“They call Los Angeles the City of Angels. I didn’t find it to be that exactly, but I’ll allow as there are some nice folks there.” –Sam Elliot as “The Stranger” in “The Big Lebowski.”
Nice folks from a wide variety of backgrounds. It’s home to people from more than 140 countries speaking 224 different identified languages. Los Angeles–It’s a melting pot. French meets Southern food and German style deli, and Pacific Rim meets Mexican. This is where a lot of our fusion favorites come from.
Five LA Fusion Favorites and Where to Eat ‘Em:
French Dip at Phillipe’sThe Ladies of Phillipe’s
Phillipe’s was established in 1908 by Philippe Mathieu. The story goes like this:
“one day in 1918, while making a sandwich, Mathieu inadvertently dropped the sliced french roll into the roasting pan filled with juice still hot from the oven. The patron, a policeman, said he would take the sandwich anyway and returned the next day with some friends asking for more dipped sandwiches. And so was born the “French Dipped Sandwich,” so called either because of Mathieu’s French heritage, the French roll the sandwich is made on or because the officer’s name was French. The answer is lost to history.”
Today at this no frills diner/deli the French dipped sandwich comes in many variations: roast beef, roast pork, leg of lamb, turkey or ham. Cheese offerings include Swiss, American, Monterey Jack or Blue Cheese. Accompaniments include cole slaw, potato and macaroni salads, pickled eggs, Kosher style dill or sweet pickles, and black olives and hot yellow chili peppers. Note: they only accept cash.
Shandong Beef Rolls at 101 Noodle Express in Alhambra
These beef rolls, originally from the northeastern Chinese province of Shandong, consist of a crisply fried, flaky wheat pancake smeared with hoisin and filled with thin slices of marinated beef, cilantro, and scallion. At $6.75 the huge roll at 101 will easily feed two people. A small cafe in a mini-mall next to a bowling alley, 101 Noodle Express doesn’t look like much, but they usually come in first in the hotly debated topic of “which is the best place in LA to get a Shandong beef roll”. Note: they only accept cash.
Chicken and Waffles at Roscoe’s House of Chicken and WafflesRoscoes House of Chicken ‘N Waffles
There is much debate over the origin of chicken and waffles (Southern fried chicken served with French waffles topped with syrup and melted butter). Some claim that it started with Thomas Jefferson bringing a waffle iron back from France in the 1700s and others that it was never a popular Southern dish but was developed by African Americans who had moved up North. Two things are certain though, it was popular in Harlem by the early twentieth century and it was brought to mainstream culture by Harlem expatriate Herb Hudson’s restaurant, Roscoe’s House of Chicken and Waffles in Hollywood during the 1970s. Celebrities such as Natalie Cole and Red Foxx have raved about it, it is mentioned in Quentin Tarantino’s “Jackie Brown”, and the Notorious B.I.G. raps about it in “Going Back to Cali.” If you aren’t tempted by the chicken and waffles this oasis of soul food has lots more to offer: grits, fried chicken livers and giblets, Southern biscuits, greens and potatoes smothered in gravy, cornbread, candied yams, red beans, mac n’ cheese and lots, lots more.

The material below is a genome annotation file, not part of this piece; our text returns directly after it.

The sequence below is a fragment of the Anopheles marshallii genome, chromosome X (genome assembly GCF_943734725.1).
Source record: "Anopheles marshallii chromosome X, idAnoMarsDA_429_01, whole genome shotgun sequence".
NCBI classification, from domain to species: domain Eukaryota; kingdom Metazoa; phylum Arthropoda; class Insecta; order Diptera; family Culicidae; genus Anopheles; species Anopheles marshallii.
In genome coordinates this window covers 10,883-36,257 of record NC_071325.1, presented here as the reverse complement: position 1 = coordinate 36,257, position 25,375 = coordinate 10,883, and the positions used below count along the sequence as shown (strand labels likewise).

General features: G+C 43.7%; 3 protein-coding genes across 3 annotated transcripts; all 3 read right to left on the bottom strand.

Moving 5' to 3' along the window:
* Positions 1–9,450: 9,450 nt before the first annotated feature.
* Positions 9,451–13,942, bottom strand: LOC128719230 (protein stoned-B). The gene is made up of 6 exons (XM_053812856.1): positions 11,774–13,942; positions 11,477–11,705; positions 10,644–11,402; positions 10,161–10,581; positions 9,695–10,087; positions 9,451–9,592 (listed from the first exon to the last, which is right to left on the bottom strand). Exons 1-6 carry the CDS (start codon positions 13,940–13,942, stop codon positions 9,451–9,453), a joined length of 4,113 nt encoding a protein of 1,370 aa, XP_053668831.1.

Vietnamese Tacos at Xoia Vietnamese Eats
In a city of fusion tacos a stand out is the Vietnamese taco–a twist on the better known banh mi sandwich. Instead of a baguette why not a tortilla? This fusion is the result of a different kind of marriage–the one between Chef Jose Sarinana and Xoia Vietnamese Eats owner Thien Ho. They weren’t planning on selling tacos, but it occurred to them as a use for the excess beef from making pho broth. After simmering in broth spiced with cinnamon and star anise the beef is shredded and served on white tortillas with cilantro and chopped onion and served with Mexican chile de arbol salsa on the side. They also have Vietnamese hot wings and chicken curry tostadas. Not feeling adventurous? Don’t worry you can get classic Vietnamese banh mi and, of course, Pho.
Korean Tacos at Kogi BBQ Taco Truck and CateringKorean Tacos at Kogi’s Food Truck
Korean-Mexican fusion? Oh yeah . . . How ’bout some spicy kim chi, or chicken or tofu marinated in red chili vinaigrette, or barbecue short ribs wrapped up in a flour tortilla. In LA Koreatown borders Latino neighborhoods in Mid-City. Food culture has long merged, but it took chef Roy Choi (formerly of Le Bernardin in New York and RockSugar in LA) to bring it into popular culture. Kogi first started on Thanksgiving 2008 peddling $2.00 short rib tacos: “two crisply griddled homemade corn tortillas, double-caramelized Korean barbecue, salsa roja, cilantro-onion-lime relish and a Napa Romain slaw tossed in a chili-soy vinaigrette.” In six short years Kogi’s Korean tacos have become ab LA classic. Make sure you are ready to stand in lines that have been know to last over an hour.
Easy Korean Tacos Recipe
- 1 pork roast
- 1 bottle Korean BBQ Sauce such as Bibigo Original Korean BBQ Sauce
- About 1 cup to 1/2 cup water
- Flour tortillas
- 1 jar of Kim Chi
- Chopped Scallions (optional)
- Sesame Seeds (Optional)
- Salsa (optional)
- Cilantro (optional)
- Lime Slices (optional)
- Combine first three ingredients in a slow cooker on high for about 6 hrs. or low for about 10 hrs.
- Remove meat from bone and shred with two forks.
- Serve on tortillas topped with kim chi, chopped scallions, sesame seeds, salsa, cilantro, and/or lime.